A couple of years ago I was flying from Reagan National to Atlanta on a Sunday; I gave up my seat and got a $200 voucher from Delta. When it came time for my next scheduled flight (about 90 minutes later), I again gave up my seat and collected a second voucher. I did it yet again about an hour later. I could have done it a fourth time, but decided I’d had enough. Delta was very happy that I was so willing to accommodate them; they couldn’t have been nicer about continuing to bump me.

Bob S.
Member
Right before the NW-DL merger, I agreed to be bumped off a flight between DTW and MEM for a later flight and a dollar voucher which they said was deposited straight into my NW account. It turns out that the later flight was actually cancelled and they then booked me through ORD to MEM. So I took the flight to ORD and then on United Express to MEM. Only the folks at UA didn’t know anything about me being booked on their flight other than the revised ticket from NW. Fortunately, I was able to make it on the plane… Read more »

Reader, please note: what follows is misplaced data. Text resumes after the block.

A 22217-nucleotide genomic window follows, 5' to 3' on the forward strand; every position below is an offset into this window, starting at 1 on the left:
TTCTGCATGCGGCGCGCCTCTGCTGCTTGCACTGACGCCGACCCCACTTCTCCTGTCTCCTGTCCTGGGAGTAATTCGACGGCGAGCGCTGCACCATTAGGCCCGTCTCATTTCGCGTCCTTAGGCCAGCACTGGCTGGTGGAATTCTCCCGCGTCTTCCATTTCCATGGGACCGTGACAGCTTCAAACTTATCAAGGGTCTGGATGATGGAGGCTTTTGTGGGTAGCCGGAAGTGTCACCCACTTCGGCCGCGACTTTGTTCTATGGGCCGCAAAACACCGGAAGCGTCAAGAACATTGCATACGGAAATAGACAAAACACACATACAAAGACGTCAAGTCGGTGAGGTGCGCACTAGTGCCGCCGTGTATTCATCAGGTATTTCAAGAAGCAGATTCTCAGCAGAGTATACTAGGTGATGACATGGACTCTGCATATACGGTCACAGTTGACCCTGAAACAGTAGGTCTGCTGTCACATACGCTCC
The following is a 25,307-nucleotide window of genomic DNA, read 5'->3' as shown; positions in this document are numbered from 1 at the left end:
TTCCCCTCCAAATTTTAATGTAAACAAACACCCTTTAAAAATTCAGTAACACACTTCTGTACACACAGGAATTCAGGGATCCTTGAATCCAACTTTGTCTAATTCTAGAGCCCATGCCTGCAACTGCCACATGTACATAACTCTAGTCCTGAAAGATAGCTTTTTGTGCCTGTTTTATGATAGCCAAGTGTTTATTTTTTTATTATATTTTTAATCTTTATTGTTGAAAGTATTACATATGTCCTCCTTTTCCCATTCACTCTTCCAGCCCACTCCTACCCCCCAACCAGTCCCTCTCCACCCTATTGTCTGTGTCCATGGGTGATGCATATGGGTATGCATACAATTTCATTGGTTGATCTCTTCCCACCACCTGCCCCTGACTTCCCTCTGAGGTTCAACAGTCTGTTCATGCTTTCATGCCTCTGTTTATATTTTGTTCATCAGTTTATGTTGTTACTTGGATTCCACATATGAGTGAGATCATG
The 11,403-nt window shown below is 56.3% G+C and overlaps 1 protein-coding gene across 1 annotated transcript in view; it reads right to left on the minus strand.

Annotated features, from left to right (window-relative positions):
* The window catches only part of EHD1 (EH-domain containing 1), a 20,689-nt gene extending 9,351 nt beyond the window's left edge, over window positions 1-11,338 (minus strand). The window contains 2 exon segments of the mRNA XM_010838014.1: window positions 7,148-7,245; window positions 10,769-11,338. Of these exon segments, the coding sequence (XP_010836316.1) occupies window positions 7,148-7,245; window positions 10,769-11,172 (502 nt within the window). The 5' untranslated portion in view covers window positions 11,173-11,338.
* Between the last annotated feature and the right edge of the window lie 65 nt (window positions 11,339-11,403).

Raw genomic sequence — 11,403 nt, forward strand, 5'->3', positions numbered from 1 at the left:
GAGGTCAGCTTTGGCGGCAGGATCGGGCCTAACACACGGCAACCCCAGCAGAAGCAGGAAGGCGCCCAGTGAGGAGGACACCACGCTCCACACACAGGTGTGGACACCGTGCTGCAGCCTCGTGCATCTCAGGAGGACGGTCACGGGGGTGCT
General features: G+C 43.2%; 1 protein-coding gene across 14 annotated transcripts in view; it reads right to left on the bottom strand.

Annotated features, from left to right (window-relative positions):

Northern Traveler
Guest

What has changed for the old days:
One can no longer counter up and ask to be on a voluntary bump list.
The only carriers I have experienced
that still allows you to do it are Air Canada and WestJet.

noahkimmel
Member

When DL oversells, they offer going on the list at checkin. They have gotten sneaky by putting 3 choices on screen $50, $100, $150. but at least you can say no before they make any changes

katyport
Guest
I recently was bumped from a DL flt (Dec 2014) and received a $500 voucher and they put me up in a hotel overnight in ATL. When I initially checked in at my origin the screen said that my flight to ATL had been overbooked and would I care to volunteer? I asked a Delta employee by the kiosk who told me to wait until the gate because I would “get more money there”. So, I waited and volunteered when I got to the gate. I was rewarded as such and was told any remaining balance from first use of… Read more »
RICH
Guest

If I am flying under “NO time constraints ” I loved getting
bumped for Vouchers… Vouchers have paid for
many vacation flights for free…. I can’t complain.

Ron
Guest